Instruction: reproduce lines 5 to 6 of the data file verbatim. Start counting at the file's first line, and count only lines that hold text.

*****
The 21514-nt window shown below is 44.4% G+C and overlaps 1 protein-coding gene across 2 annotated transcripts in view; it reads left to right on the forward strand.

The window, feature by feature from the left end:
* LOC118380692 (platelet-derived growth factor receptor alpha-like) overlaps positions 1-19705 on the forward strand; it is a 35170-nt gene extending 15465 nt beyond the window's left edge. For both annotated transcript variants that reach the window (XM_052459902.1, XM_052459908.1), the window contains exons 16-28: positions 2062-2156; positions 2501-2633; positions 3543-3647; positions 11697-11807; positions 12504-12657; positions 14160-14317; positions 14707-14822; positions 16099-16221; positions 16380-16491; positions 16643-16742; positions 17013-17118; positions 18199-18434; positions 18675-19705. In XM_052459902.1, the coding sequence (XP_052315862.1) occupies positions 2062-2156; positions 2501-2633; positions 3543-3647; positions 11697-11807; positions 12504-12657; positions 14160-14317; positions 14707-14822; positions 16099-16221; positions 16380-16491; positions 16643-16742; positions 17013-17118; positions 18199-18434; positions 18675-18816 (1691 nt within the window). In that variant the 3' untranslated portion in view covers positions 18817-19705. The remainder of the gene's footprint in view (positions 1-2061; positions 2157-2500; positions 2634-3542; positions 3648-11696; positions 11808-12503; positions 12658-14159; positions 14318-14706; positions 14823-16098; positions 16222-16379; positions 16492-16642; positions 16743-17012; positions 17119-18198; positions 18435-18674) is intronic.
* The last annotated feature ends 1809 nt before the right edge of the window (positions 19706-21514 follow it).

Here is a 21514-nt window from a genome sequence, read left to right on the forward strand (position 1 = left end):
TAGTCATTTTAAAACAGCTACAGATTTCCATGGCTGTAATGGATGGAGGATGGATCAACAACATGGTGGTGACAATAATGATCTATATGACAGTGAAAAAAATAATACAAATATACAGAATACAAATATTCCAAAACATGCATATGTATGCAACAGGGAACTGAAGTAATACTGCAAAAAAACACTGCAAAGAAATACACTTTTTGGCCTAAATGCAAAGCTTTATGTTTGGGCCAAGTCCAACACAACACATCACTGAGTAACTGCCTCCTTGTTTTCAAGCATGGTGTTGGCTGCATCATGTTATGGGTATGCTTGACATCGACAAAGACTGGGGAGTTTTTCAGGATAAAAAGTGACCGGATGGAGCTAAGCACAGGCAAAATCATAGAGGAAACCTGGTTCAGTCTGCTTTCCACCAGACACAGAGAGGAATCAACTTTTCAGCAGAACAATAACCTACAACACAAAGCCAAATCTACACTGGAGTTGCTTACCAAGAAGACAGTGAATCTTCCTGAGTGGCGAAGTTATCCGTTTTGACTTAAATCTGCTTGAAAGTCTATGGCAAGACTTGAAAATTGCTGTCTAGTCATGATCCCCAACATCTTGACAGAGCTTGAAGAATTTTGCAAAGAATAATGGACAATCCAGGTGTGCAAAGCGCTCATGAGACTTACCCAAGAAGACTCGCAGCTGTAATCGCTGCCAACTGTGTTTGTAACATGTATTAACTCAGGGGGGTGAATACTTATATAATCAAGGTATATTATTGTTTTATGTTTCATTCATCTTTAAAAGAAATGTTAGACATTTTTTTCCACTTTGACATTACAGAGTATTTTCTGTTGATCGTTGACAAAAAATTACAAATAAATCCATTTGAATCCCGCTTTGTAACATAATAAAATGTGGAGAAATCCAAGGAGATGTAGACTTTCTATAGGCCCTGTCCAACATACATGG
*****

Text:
Here is a 21514-nt window from a genome sequence, read left to right on the forward strand (position 1 = left end):
TAGTCATTTTAAAACAGCTACAGATTTCCATGGCTGTAATGGATGGAGGATGGATCAACAACATGGTGGTGACAATAATGATCTATATGACAGTGAAAAAAATAATACAAATATACAGAATACAAATATTCCAAAACATGCATATGTATGCAACAGGGAACTGAAGTAATACTGCAAAAAAACACTGCAAAGAAATACACTTTTTGGCCTAAATGCAAAGCTTTATGTTTGGGCCAAGTCCAACACAACACATCACTGAGTAACTGCCTCCTTGTTTTCAAGCATGGTGTTGGCTGCATCATGTTATGGGTATGCTTGACATCGACAAAGACTGGGGAGTTTTTCAGGATAAAAAGTGACCGGATGGAGCTAAGCACAGGCAAAATCATAGAGGAAACCTGGTTCAGTCTGCTTTCCACCAGACACAGAGAGGAATCAACTTTTCAGCAGAACAATAACCTACAACACAAAGCCAAATCTACACTGGAGTTGCTTACCAAGAAGACAGTGAATCTTCCTGAGTGGCGAAGTTATCCGTTTTGACTTAAATCTGCTTGAAAGTCTATGGCAAGACTTGAAAATTGCTGTCTAGTCATGATCCCCAACATCTTGACAGAGCTTGAAGAATTTTGCAAAGAATAATGGACAATCCAGGTGTGCAAAGCGCTCATGAGACTTACCCAAGAAGACTCGCAGCTGTAATCGCTGCCAACTGTGTTTGTAACATGTATTAACTCAGGGGGGTGAATACTTATATAATCAAGGTATATTATTGTTTTATGTTTCATTCATCTTTAAAAGAAATGTTAGACATTTTTTTCCACTTTGACATTACAGAGTATTTTCTGTTGATCGTTGACAAAAAATTACAAATAAATCCATTTGAATCCCGCTTTGTAACATAATAAAATGTGGAGAAATCCAAGGAGATGTAGACTTTCTATAGGCCCTGTCCAACATACATGG